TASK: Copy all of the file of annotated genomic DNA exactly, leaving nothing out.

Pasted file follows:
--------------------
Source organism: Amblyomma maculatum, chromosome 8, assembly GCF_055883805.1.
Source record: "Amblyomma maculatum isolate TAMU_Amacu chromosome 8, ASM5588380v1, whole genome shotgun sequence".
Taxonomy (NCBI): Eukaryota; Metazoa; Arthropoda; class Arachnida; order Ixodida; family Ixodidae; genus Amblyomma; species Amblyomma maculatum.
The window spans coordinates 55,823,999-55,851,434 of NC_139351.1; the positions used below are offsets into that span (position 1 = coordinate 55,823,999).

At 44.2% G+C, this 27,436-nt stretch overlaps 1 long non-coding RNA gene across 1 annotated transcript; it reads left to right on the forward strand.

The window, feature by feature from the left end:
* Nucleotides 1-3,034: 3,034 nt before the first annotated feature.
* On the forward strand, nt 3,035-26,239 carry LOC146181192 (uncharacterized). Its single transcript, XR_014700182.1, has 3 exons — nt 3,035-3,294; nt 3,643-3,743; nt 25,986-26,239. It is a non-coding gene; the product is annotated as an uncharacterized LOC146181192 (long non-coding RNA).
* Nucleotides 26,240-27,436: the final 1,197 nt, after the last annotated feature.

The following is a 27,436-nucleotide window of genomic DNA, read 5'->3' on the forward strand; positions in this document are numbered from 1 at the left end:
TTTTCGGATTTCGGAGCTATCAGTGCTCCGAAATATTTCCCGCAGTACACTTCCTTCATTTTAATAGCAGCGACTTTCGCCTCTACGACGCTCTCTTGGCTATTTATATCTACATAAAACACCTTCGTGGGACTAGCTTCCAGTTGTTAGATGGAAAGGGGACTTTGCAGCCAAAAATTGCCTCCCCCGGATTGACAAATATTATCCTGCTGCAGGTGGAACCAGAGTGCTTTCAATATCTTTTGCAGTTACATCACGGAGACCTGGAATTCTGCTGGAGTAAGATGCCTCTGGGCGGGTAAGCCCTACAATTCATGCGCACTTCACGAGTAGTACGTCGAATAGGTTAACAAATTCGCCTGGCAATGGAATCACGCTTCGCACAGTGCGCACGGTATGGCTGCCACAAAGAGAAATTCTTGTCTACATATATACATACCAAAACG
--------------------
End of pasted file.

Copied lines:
Source organism: Amblyomma maculatum, chromosome 8, assembly GCF_055883805.1.
Source record: "Amblyomma maculatum isolate TAMU_Amacu chromosome 8, ASM5588380v1, whole genome shotgun sequence".
Taxonomy (NCBI): Eukaryota; Metazoa; Arthropoda; class Arachnida; order Ixodida; family Ixodidae; genus Amblyomma; species Amblyomma maculatum.
The window spans coordinates 55,823,999-55,851,434 of NC_139351.1; the positions used below are offsets into that span (position 1 = coordinate 55,823,999).

At 44.2% G+C, this 27,436-nt stretch overlaps 1 long non-coding RNA gene across 1 annotated transcript; it reads left to right on the forward strand.

The window, feature by feature from the left end:
* Nucleotides 1-3,034: 3,034 nt before the first annotated feature.
* On the forward strand, nt 3,035-26,239 carry LOC146181192 (uncharacterized). Its single transcript, XR_014700182.1, has 3 exons — nt 3,035-3,294; nt 3,643-3,743; nt 25,986-26,239. It is a non-coding gene; the product is annotated as an uncharacterized LOC146181192 (long non-coding RNA).
* Nucleotides 26,240-27,436: the final 1,197 nt, after the last annotated feature.

The following is a 27,436-nucleotide window of genomic DNA, read 5'->3' on the forward strand; positions in this document are numbered from 1 at the left end:
TTTTCGGATTTCGGAGCTATCAGTGCTCCGAAATATTTCCCGCAGTACACTTCCTTCATTTTAATAGCAGCGACTTTCGCCTCTACGACGCTCTCTTGGCTATTTATATCTACATAAAACACCTTCGTGGGACTAGCTTCCAGTTGTTAGATGGAAAGGGGACTTTGCAGCCAAAAATTGCCTCCCCCGGATTGACAAATATTATCCTGCTGCAGGTGGAACCAGAGTGCTTTCAATATCTTTTGCAGTTACATCACGGAGACCTGGAATTCTGCTGGAGTAAGATGCCTCTGGGCGGGTAAGCCCTACAATTCATGCGCACTTCACGAGTAGTACGTCGAATAGGTTAACAAATTCGCCTGGCAATGGAATCACGCTTCGCACAGTGCGCACGGTATGGCTGCCACAAAGAGAAATTCTTGTCTACATATATACATACCAAAACG